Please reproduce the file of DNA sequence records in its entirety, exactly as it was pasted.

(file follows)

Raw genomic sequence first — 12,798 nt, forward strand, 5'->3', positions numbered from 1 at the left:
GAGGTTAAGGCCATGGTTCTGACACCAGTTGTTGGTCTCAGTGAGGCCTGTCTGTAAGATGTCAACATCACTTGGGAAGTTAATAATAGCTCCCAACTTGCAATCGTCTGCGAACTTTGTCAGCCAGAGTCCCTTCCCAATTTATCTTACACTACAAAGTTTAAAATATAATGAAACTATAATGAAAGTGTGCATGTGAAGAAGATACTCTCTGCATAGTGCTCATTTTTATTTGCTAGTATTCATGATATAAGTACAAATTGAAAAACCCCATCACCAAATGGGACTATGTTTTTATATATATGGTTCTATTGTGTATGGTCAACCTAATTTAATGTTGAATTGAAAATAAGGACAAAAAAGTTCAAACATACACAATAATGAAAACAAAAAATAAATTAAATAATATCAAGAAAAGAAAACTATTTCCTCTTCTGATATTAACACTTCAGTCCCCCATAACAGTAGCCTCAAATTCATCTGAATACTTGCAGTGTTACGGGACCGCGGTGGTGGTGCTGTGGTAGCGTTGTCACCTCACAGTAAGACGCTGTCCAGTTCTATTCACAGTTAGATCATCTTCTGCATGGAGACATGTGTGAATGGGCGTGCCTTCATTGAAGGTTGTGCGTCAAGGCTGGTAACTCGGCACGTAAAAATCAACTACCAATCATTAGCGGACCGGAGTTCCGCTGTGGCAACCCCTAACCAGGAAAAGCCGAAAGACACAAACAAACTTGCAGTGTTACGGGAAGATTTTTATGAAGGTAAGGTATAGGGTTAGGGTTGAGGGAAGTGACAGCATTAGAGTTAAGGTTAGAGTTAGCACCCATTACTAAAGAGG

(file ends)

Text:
Raw genomic sequence first — 12,798 nt, forward strand, 5'->3', positions numbered from 1 at the left:
GAGGTTAAGGCCATGGTTCTGACACCAGTTGTTGGTCTCAGTGAGGCCTGTCTGTAAGATGTCAACATCACTTGGGAAGTTAATAATAGCTCCCAACTTGCAATCGTCTGCGAACTTTGTCAGCCAGAGTCCCTTCCCAATTTATCTTACACTACAAAGTTTAAAATATAATGAAACTATAATGAAAGTGTGCATGTGAAGAAGATACTCTCTGCATAGTGCTCATTTTTATTTGCTAGTATTCATGATATAAGTACAAATTGAAAAACCCCATCACCAAATGGGACTATGTTTTTATATATATGGTTCTATTGTGTATGGTCAACCTAATTTAATGTTGAATTGAAAATAAGGACAAAAAAGTTCAAACATACACAATAATGAAAACAAAAAATAAATTAAATAATATCAAGAAAAGAAAACTATTTCCTCTTCTGATATTAACACTTCAGTCCCCCATAACAGTAGCCTCAAATTCATCTGAATACTTGCAGTGTTACGGGACCGCGGTGGTGGTGCTGTGGTAGCGTTGTCACCTCACAGTAAGACGCTGTCCAGTTCTATTCACAGTTAGATCATCTTCTGCATGGAGACATGTGTGAATGGGCGTGCCTTCATTGAAGGTTGTGCGTCAAGGCTGGTAACTCGGCACGTAAAAATCAACTACCAATCATTAGCGGACCGGAGTTCCGCTGTGGCAACCCCTAACCAGGAAAAGCCGAAAGACACAAACAAACTTGCAGTGTTACGGGAAGATTTTTATGAAGGTAAGGTATAGGGTTAGGGTTGAGGGAAGTGACAGCATTAGAGTTAAGGTTAGAGTTAGCACCCATTACTAAAGAGG